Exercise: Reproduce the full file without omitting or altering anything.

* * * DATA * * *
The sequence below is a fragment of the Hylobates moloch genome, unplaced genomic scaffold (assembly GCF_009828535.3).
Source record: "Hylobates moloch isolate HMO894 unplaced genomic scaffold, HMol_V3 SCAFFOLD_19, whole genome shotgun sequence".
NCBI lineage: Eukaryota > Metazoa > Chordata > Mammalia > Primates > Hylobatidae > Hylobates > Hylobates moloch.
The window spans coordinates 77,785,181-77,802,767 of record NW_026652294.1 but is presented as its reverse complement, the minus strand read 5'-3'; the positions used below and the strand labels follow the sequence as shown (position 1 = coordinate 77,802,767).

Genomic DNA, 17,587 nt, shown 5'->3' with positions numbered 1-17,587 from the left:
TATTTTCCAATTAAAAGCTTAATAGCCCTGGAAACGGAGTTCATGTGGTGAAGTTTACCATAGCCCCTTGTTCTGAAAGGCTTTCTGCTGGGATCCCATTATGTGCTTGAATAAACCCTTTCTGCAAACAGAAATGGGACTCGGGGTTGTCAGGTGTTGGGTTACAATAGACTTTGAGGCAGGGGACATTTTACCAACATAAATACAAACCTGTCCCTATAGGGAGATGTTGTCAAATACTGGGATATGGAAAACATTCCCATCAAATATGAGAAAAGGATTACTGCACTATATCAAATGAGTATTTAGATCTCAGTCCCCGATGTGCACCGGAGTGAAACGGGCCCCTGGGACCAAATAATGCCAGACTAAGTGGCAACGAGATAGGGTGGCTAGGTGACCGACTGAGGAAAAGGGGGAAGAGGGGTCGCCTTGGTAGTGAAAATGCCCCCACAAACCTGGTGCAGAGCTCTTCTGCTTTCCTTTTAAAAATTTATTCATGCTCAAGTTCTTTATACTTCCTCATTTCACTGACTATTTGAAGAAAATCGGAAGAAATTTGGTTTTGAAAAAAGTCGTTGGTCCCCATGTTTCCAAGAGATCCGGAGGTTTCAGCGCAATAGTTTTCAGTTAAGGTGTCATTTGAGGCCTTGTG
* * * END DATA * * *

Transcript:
The sequence below is a fragment of the Hylobates moloch genome, unplaced genomic scaffold (assembly GCF_009828535.3).
Source record: "Hylobates moloch isolate HMO894 unplaced genomic scaffold, HMol_V3 SCAFFOLD_19, whole genome shotgun sequence".
NCBI lineage: Eukaryota > Metazoa > Chordata > Mammalia > Primates > Hylobatidae > Hylobates > Hylobates moloch.
The window spans coordinates 77,785,181-77,802,767 of record NW_026652294.1 but is presented as its reverse complement, the minus strand read 5'-3'; the positions used below and the strand labels follow the sequence as shown (position 1 = coordinate 77,802,767).

Genomic DNA, 17,587 nt, shown 5'->3' with positions numbered 1-17,587 from the left:
TATTTTCCAATTAAAAGCTTAATAGCCCTGGAAACGGAGTTCATGTGGTGAAGTTTACCATAGCCCCTTGTTCTGAAAGGCTTTCTGCTGGGATCCCATTATGTGCTTGAATAAACCCTTTCTGCAAACAGAAATGGGACTCGGGGTTGTCAGGTGTTGGGTTACAATAGACTTTGAGGCAGGGGACATTTTACCAACATAAATACAAACCTGTCCCTATAGGGAGATGTTGTCAAATACTGGGATATGGAAAACATTCCCATCAAATATGAGAAAAGGATTACTGCACTATATCAAATGAGTATTTAGATCTCAGTCCCCGATGTGCACCGGAGTGAAACGGGCCCCTGGGACCAAATAATGCCAGACTAAGTGGCAACGAGATAGGGTGGCTAGGTGACCGACTGAGGAAAAGGGGGAAGAGGGGTCGCCTTGGTAGTGAAAATGCCCCCACAAACCTGGTGCAGAGCTCTTCTGCTTTCCTTTTAAAAATTTATTCATGCTCAAGTTCTTTATACTTCCTCATTTCACTGACTATTTGAAGAAAATCGGAAGAAATTTGGTTTTGAAAAAAGTCGTTGGTCCCCATGTTTCCAAGAGATCCGGAGGTTTCAGCGCAATAGTTTTCAGTTAAGGTGTCATTTGAGGCCTTGTG